George & Tammy Will Duet Again, but Maritally She's Standing by Her Man No. 5, George Richey
updated 02/25/1980 AT 01:00 AM EST
•originally published 02/25/1980 AT 01:00 AM EST
The news had their fans aflutter with hope, but, no, the track is not titled R-E-C-O-N-C-I-L-I-A-T-I-O-N. It's Second Story House. The pair, after a scheduled Tonight Show gig this week, will tape two weeks of Hollywood Squares, then next month perform the first of some 35 concerts together. As for the temptations of togetherness on the road, they will travel in separate buses. Tammy is still standing by her manager-husband of 18 months—George Richey.
Formerly musical director of Hee Haw, fifth husband Richey has provided Tammy, 37, with apparent stability in a stormy time. She was wed six weeks to businessman Mike Tomlin after splitting from third husband Jones. She couldn't keep out of the papers, whether it was her bizarre abduction from a shopping mall two years ago, subsequent death threats and break-ins at home or the titillating hints of a romance with Burt Reynolds in her autobiography, Stand By Your Man. Indeed, Tammy has moved more rumors than records since her last duet with George, Southern California, in 1977.
The idea for the reunion came from her producer, Billy Sherrill. "Billy asked me," recalls Tammy, "if there was any other male artist I could record with. I talked it over with Richey. There wasn't anybody else but Jones." The only question was whether George was up to it. A legitimate Nashville legend with 100-plus albums at age 48, he had sunk to subsistence income as he battled booze and provoked lawsuits over concert no-shows. In late 1978 Jones filed for bankruptcy. The legal hassles are still pending, but charges of assault with intent to murder in a shooting incident involving a close friend that year have been dropped. Desperate, aimless and 35 pounds underweight by last December, the singer checked into an Alabama hospital to dry out. "I had no other direction," he says. "Every which way I turned I got more paranoid, made the wrong decisions. It was do or die this time."
Other artists like Johnny Cash, Waylon Jennings and Charley Pride have been trying to help pull George together, but some of the people around Tammy were skeptical about getting involved. Wynette settled it, saying: "We tried helping George before, emotionally and financially, and everyone needs more than one chance. I have all the confidence in him. If he fails, I'll be really disappointed." Then they cut the new tune, and she says, "I can't remember ever seeing him so interested in working."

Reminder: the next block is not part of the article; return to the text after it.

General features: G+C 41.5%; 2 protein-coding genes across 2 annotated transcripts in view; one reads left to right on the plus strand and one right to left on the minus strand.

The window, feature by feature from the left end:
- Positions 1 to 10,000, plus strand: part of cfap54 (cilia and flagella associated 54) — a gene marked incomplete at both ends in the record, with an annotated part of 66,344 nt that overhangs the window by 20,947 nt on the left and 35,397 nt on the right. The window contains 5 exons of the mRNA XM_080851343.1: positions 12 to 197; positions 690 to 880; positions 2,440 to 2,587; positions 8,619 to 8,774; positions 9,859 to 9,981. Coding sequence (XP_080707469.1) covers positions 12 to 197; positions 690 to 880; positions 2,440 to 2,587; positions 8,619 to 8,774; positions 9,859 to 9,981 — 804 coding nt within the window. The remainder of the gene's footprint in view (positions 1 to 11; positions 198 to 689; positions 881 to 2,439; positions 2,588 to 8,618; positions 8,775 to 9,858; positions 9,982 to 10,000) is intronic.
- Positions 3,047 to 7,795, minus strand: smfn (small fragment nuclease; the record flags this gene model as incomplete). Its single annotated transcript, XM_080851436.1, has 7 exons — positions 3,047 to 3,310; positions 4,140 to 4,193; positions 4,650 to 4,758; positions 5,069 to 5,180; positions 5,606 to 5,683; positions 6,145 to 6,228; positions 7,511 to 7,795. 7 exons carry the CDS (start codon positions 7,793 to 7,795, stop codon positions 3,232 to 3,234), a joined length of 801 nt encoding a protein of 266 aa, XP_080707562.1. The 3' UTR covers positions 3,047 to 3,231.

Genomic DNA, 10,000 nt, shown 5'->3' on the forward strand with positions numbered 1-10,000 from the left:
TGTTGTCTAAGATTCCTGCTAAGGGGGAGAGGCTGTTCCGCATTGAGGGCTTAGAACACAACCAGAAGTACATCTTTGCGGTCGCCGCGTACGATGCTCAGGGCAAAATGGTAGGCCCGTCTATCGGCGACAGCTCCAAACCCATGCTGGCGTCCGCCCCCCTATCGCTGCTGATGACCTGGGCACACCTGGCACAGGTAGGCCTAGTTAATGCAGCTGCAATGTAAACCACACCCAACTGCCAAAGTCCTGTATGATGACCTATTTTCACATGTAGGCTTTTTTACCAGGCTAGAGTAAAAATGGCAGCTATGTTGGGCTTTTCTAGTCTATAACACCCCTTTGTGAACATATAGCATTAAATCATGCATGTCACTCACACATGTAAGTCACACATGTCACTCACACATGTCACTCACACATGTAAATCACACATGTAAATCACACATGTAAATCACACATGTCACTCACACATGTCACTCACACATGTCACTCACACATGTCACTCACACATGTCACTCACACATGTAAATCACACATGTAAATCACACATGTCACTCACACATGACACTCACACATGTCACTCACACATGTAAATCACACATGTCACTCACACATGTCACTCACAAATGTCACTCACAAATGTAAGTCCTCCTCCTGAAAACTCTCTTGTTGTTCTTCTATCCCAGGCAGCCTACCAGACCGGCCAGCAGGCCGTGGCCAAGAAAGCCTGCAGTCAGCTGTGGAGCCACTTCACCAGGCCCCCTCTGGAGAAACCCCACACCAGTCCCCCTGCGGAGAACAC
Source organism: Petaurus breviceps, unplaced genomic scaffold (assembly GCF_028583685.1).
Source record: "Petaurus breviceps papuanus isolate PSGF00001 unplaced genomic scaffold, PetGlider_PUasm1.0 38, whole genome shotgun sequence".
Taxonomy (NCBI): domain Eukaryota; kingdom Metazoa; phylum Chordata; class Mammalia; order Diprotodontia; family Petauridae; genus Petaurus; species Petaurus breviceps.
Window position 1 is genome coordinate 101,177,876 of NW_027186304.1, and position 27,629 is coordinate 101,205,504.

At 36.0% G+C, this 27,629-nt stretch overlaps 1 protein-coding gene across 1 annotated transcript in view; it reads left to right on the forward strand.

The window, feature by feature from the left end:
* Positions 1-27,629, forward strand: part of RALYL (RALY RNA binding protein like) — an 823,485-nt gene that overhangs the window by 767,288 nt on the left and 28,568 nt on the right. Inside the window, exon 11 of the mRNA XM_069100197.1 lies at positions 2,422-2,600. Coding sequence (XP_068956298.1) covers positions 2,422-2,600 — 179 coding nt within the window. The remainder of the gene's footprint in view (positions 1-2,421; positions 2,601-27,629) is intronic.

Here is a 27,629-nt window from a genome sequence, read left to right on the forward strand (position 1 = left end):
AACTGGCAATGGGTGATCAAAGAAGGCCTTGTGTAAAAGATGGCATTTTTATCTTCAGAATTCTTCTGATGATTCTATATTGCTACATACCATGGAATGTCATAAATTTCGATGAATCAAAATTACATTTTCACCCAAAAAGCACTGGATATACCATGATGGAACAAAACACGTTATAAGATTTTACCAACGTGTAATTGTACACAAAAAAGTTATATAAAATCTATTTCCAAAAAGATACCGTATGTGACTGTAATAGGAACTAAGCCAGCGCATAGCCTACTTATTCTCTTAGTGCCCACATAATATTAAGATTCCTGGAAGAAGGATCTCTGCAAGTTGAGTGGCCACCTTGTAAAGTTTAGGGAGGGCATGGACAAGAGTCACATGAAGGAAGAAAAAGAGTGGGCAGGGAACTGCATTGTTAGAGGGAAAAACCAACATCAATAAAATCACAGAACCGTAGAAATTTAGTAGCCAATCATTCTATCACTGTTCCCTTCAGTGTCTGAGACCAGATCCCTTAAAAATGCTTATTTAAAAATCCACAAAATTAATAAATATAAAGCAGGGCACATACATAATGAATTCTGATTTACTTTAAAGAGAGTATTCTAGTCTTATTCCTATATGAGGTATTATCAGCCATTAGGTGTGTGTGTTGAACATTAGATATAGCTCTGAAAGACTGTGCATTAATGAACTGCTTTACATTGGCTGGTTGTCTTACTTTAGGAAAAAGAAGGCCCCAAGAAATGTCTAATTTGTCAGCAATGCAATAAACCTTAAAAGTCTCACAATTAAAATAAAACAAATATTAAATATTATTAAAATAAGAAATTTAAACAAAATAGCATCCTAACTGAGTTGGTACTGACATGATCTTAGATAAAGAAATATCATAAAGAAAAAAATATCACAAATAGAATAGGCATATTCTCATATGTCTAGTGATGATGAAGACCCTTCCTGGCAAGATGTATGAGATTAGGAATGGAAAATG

Jones now lives alone in a modest retreat in Florence, Ala. He has dated several women "here and there—when they get serious here, I always go there," but considers remarriage "unlikely." Performing with Tammy will be "wonderful," he says, in his famous woeful voice. "Sure, it'll bring back memories, but not like when I ached about our divorce."
Tammy, too, seems beyond the pull of their past. "No way anyone or anything can come between me and my marriage," she says. "I've never been so happy." Richey is taking some of the heat for bringing George back into the picture. As Richey explains it, "I weeded out the bloodsuckers, leeches and joyriders" from around Tammy. Paring down their life, too, the Richeys have left her $2 million 14-bath home for a more subdued $250,000 place also just outside Nashville. (She has four daughters, including Tamala Georgette, 9, by Jones, and Richey has two kids from a previous marriage, but only two live in.)
Barbra Streisand's man, Jon Peters, is contemplating a film bio based on Wynette's memoir, and Tammy has a solo LP due soon. George may do a gospel album inspired by a religious reawakening during his clean-out. There is talk of an entire LP with George and Tammy. "That's what the fans would love," says the rejuvenated Jones, so jubilant that he is even willing to stand by her man. "George Richey," he smiles gratefully, "is my husband-in-law."